Superfoods are nutrients from food or food products that facilitate the prevention or treatment of diseases or disorders. Over 470 nutraceutical and functional food products are commercially available with researched health benefits, and their documented role in the enhancement of health has driven interest in these substances around the world.
Elsewhere, the growing healthy-lifestyle trend has intensified the use of products aimed at promoting health as well as treating conditions including heart disease, cancer, and Parkinson’s disease. The current estimated global market size for nutraceutical products is 30 to 60 billion dollars, primarily in the United States, Japan, and Europe, with a potential short-term growth market demand of over 197 billion dollars. With the increase in demand for nutraceuticals and food supplements, organisms that can rapidly produce nutritional compounds are desired.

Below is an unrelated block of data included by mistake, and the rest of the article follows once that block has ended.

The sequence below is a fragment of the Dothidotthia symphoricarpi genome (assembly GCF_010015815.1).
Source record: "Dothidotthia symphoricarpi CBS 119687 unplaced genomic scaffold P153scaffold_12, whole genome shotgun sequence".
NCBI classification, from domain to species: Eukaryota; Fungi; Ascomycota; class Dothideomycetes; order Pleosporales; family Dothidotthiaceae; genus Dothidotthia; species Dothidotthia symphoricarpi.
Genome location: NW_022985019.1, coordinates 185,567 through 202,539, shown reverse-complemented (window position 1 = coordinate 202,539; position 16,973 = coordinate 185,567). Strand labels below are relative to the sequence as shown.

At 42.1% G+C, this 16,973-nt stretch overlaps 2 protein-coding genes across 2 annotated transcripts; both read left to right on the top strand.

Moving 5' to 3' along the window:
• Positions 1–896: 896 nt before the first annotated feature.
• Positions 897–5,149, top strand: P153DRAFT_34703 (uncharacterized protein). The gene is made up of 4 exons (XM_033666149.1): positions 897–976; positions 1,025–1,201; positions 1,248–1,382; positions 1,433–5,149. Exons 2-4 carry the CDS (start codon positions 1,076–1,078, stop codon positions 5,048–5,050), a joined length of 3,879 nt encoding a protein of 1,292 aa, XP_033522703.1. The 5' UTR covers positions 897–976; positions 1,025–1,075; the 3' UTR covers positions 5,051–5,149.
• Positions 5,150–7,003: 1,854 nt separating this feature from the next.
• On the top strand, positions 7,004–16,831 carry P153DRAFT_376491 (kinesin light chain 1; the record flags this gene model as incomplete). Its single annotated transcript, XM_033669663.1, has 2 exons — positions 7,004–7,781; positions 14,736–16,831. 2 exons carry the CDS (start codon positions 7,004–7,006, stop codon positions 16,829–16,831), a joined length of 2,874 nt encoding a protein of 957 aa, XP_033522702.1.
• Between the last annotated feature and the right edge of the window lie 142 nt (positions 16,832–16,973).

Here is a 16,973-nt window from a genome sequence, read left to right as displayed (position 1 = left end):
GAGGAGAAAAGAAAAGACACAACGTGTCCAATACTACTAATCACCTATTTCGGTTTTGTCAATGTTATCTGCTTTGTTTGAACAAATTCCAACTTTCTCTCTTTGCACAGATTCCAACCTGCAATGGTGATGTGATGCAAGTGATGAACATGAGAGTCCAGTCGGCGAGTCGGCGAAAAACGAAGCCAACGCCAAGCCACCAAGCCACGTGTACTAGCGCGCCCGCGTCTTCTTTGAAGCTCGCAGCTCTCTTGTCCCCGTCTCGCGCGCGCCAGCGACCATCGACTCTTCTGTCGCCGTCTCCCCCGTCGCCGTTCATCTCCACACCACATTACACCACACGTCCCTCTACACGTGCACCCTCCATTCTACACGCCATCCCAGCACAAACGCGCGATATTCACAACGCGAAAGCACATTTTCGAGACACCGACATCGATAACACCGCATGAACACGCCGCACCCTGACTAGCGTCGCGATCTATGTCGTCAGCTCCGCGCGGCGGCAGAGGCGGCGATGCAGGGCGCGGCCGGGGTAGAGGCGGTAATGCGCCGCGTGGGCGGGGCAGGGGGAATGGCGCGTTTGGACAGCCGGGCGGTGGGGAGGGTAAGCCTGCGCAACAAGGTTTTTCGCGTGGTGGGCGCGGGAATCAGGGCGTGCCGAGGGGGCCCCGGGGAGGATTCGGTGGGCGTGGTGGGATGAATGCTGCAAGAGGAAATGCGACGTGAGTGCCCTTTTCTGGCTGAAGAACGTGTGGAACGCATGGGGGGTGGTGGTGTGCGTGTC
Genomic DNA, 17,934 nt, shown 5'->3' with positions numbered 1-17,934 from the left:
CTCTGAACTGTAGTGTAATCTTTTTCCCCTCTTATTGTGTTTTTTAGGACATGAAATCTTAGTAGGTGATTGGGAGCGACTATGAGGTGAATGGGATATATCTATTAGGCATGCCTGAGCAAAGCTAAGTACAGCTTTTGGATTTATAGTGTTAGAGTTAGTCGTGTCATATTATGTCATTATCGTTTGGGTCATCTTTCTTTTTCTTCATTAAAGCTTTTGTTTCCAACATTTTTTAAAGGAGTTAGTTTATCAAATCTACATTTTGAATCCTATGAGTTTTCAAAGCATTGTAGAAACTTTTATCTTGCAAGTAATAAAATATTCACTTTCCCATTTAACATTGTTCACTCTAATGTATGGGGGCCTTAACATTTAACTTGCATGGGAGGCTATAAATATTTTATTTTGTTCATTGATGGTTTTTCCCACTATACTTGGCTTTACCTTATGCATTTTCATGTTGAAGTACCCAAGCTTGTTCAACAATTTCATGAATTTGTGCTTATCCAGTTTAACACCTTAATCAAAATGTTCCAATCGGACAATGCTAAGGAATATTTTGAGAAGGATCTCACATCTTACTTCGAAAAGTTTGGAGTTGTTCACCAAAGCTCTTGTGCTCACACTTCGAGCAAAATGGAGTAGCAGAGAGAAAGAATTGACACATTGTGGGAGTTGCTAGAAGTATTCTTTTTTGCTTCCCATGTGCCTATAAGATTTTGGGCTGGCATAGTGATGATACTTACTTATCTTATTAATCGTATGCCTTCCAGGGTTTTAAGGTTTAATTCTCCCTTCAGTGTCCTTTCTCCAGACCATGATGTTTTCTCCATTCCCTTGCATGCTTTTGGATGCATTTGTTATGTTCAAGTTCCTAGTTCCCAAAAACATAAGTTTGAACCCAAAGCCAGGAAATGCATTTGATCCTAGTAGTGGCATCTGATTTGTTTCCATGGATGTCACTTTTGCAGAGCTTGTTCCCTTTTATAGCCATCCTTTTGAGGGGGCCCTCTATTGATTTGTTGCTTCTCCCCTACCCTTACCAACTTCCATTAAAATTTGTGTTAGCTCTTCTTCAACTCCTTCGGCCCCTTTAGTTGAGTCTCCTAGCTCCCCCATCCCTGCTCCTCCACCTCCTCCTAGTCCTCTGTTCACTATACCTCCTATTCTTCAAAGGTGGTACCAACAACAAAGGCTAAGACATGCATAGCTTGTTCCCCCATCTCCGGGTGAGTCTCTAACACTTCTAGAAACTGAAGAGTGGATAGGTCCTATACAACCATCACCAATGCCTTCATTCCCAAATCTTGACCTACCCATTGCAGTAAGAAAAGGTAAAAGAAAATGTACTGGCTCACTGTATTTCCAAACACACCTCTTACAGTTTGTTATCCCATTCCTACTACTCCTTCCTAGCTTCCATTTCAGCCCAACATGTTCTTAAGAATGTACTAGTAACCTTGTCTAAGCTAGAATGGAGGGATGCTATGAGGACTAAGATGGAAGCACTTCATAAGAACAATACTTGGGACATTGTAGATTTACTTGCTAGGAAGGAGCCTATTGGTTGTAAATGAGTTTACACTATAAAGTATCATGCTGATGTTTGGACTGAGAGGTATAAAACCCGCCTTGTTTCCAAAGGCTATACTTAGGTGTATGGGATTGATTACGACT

Algae can provide many of the nutraceutical compounds used for health promotion. Different types of microalgae have the capability of producing vitamins A (Retinol), B1 (Thiamine), B2 (Riboflavin), B3 (Niacin), B6 (Pyridoxine), B9 (Folic acid), B12 (Cobalamin), C (L-Ascorbic acid), D, E (Tocopherol), and H (Biotin), and these organisms also concentrate essential elements including: Potassium, Zinc, Iodine, Selenium, Iron, Manganese, Copper, Phosphorus, Sodium, Nitrogen, Magnesium, Cobalt, Molybdenum, Sulfur and Calcium. Algae are also high producers of essential amino acids and Omega 6 (Arachidonic acid) and Omega 3 (docosahexaenoic acid, eicosapentaenoic acid) fatty acids.
Some common microalgae currently used in nutraceuticals are Chlorella, Dunaliella, Haematococcus, and Spirulina.